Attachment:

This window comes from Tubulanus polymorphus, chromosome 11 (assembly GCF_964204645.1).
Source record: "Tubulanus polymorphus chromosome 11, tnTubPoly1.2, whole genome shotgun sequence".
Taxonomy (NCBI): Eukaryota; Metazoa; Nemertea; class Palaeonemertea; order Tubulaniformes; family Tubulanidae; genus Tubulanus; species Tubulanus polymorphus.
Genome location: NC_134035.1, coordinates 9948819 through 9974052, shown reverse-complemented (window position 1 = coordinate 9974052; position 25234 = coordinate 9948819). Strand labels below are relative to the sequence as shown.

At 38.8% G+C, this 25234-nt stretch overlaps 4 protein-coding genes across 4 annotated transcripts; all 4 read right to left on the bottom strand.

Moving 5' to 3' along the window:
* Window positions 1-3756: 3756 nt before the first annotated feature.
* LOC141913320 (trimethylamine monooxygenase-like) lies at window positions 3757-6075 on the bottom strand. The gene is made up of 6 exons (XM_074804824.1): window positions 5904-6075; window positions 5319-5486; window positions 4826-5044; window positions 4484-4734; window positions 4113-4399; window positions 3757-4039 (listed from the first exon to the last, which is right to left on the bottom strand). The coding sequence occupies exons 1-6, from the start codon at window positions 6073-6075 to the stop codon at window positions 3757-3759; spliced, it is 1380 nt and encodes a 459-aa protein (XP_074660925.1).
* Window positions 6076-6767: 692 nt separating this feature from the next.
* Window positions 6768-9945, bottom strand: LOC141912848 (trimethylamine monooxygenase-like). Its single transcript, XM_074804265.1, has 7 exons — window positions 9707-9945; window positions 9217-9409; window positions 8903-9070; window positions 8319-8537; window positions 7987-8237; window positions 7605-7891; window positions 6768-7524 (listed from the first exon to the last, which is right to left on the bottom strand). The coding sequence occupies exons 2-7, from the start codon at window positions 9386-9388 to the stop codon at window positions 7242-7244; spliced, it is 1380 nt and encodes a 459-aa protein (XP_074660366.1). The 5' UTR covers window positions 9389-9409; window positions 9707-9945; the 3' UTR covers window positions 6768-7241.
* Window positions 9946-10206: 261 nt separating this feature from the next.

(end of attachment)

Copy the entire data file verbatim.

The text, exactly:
This window comes from Tubulanus polymorphus, chromosome 11 (assembly GCF_964204645.1).
Source record: "Tubulanus polymorphus chromosome 11, tnTubPoly1.2, whole genome shotgun sequence".
Taxonomy (NCBI): Eukaryota; Metazoa; Nemertea; class Palaeonemertea; order Tubulaniformes; family Tubulanidae; genus Tubulanus; species Tubulanus polymorphus.
Genome location: NC_134035.1, coordinates 9948819 through 9974052, shown reverse-complemented (window position 1 = coordinate 9974052; position 25234 = coordinate 9948819). Strand labels below are relative to the sequence as shown.

At 38.8% G+C, this 25234-nt stretch overlaps 4 protein-coding genes across 4 annotated transcripts; all 4 read right to left on the bottom strand.

Moving 5' to 3' along the window:
* Window positions 1-3756: 3756 nt before the first annotated feature.
* LOC141913320 (trimethylamine monooxygenase-like) lies at window positions 3757-6075 on the bottom strand. The gene is made up of 6 exons (XM_074804824.1): window positions 5904-6075; window positions 5319-5486; window positions 4826-5044; window positions 4484-4734; window positions 4113-4399; window positions 3757-4039 (listed from the first exon to the last, which is right to left on the bottom strand). The coding sequence occupies exons 1-6, from the start codon at window positions 6073-6075 to the stop codon at window positions 3757-3759; spliced, it is 1380 nt and encodes a 459-aa protein (XP_074660925.1).
* Window positions 6076-6767: 692 nt separating this feature from the next.
* Window positions 6768-9945, bottom strand: LOC141912848 (trimethylamine monooxygenase-like). Its single transcript, XM_074804265.1, has 7 exons — window positions 9707-9945; window positions 9217-9409; window positions 8903-9070; window positions 8319-8537; window positions 7987-8237; window positions 7605-7891; window positions 6768-7524 (listed from the first exon to the last, which is right to left on the bottom strand). The coding sequence occupies exons 2-7, from the start codon at window positions 9386-9388 to the stop codon at window positions 7242-7244; spliced, it is 1380 nt and encodes a 459-aa protein (XP_074660366.1). The 5' UTR covers window positions 9389-9409; window positions 9707-9945; the 3' UTR covers window positions 6768-7241.
* Window positions 9946-10206: 261 nt separating this feature from the next.